One thing that amuses me is watching older works and seeing proto-examples of ideas that have taken over the public consciousness. I watched Seinfeld for the first time this year, and was deeply amused by how much George Constanza’s actions and views lined up with what we now call ‘incel’ culture – his mixture of low self-esteem about his appearance and abilities, an absolute conviction that there was one great trick he only had to unlock to become wildly successful and attractive to women, and a complete lack of any actual self-awareness or willingness to change – except what he took unthinkingly, incels articulated in eye-bleeding detail. This episode treads a similar path; it’s not quite “women are not vending machines that you put friendship tokens in until sex comes out”, but it’s definitely about the same kind of instinct. Moe is completely convinced that his only real value to Renée is in the material objects he can provide her when she actually enjoys his presence for its own sake, and the scenes of the two of them are so marvellously written and played to convey that Moe’s charm and desperation are fighting each other, and Renée sees both but figures the desperation is harmless and will wear off in time. If Moe had simply realised that she liked him for who he is, he would have avoided a lot of trouble and he’d still have her at the end.
What’s wonderful is how this is all a support structure for a wonderful old-fashioned Simpsons story. The opening scenes unfortunately have a strong Jerkass Homer thing going on, but once he gets involved in Moe’s scheme, he ends up being wonderfully goofy; even his stupidity (like his inability to recognise Moe is clicking with Renée) is endearing, and he’s mostly sincerely trying to help his friend find love, which makes Moe selling him out all the more hurtful. It’s this fundamental storytelling that makes the show so great and makes the themes something more than a fascinating combination of thoughts. Like, it’s hard to find an interesting way to say this episode was really fuckin’ funny – all the moreso because we’re genuinely invested in the turns the story takes. “Must kill Moe… WHEEE!” is hilarious because it undermines the seriousness of the situation, which requires a serious situation to undermine in the first place. The Simpsons gets a lot of its comic power from making you genuinely care about what happens in it and then using that against you.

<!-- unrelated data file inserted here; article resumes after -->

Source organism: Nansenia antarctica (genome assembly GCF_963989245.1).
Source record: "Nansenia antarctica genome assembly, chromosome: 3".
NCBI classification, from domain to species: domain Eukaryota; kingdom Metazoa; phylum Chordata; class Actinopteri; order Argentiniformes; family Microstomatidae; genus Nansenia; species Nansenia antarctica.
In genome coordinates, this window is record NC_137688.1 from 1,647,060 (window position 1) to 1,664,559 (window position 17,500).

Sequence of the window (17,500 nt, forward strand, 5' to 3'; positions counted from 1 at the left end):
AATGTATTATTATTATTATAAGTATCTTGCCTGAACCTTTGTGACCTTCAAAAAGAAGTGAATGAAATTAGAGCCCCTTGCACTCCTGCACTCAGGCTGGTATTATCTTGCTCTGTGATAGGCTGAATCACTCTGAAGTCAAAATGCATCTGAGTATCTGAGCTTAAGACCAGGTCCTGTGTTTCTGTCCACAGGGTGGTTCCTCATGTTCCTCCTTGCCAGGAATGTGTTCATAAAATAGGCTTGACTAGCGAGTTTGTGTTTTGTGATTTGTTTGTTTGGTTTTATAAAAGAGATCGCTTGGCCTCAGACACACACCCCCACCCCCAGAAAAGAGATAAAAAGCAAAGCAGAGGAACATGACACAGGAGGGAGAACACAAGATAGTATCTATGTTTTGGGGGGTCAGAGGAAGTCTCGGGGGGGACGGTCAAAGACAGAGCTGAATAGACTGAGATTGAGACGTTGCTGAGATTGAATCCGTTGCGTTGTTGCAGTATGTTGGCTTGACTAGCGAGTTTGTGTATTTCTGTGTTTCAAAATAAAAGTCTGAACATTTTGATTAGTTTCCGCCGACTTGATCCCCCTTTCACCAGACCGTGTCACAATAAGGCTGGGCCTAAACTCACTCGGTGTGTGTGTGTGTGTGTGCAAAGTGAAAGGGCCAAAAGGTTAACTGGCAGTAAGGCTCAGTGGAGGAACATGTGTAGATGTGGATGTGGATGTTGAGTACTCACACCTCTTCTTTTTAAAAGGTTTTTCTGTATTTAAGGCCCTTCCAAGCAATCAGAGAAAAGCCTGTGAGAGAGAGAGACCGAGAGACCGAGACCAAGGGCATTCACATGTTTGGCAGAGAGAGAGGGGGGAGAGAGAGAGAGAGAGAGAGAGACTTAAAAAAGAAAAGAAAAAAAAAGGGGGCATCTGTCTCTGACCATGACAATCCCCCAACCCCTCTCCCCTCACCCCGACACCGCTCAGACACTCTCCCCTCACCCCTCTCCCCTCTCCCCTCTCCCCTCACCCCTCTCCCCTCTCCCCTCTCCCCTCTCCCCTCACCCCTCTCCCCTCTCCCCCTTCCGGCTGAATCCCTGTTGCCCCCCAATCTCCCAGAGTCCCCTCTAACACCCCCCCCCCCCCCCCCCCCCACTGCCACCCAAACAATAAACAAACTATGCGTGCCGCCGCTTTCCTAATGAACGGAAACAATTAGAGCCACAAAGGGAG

Chalkboard Gag: Silly string is not a nasal spray.
Couch Gag: The family sit and are crushed into a cube like a car.
This episode was written by Ron Hauge and directed by Dominic Polcino. Hauge was inspired by the thought of trying to write a story about illegal activity, and he named Renée after his wife. Helen Hunt guest stars as Renée and loved her character’s design. Hunt was dating Hank Azaria at the time, which may have added to their chemistry in the show.
It’s amazing how, even as the show declines, almost every episode has some really true-to-life scene about kids, with this one having a Texas Snowball Fight. I love Moe wearing his suspenders. I don’t know if it’s iconic but I think about “Homer, I insist you steal that car” all the time, especially when I’m wondering if someone will approve of something I’m doing.
The title and most of the plot is a reference to Double Indemnity. “I’m A Believer” by The Monkees plays over the love montage. We also hear “One Bourbon, One Scotch, One Beer” by Amos Milburn and “Brick House” by the Commodores.
Iconic Moments: 6. “I’m just gonna die lonely and ugly and… dead.” | “I want the finest food you have stuffed with the second finest.” / “Excellent sir. Lobster stuffed with tacos.” | Homer’s “Stealing a car for Moe” song. | “That’s what you get for not hailing to the chimp!” | “Stop saying Hawaii in there!” | “Must kill Moe… WHEEE! Must kill Moe… WHEE!”
Biggest Laugh: “Stop saying Hawaii in there!” was pretty close but ultimately the hilarious exasperation of this won.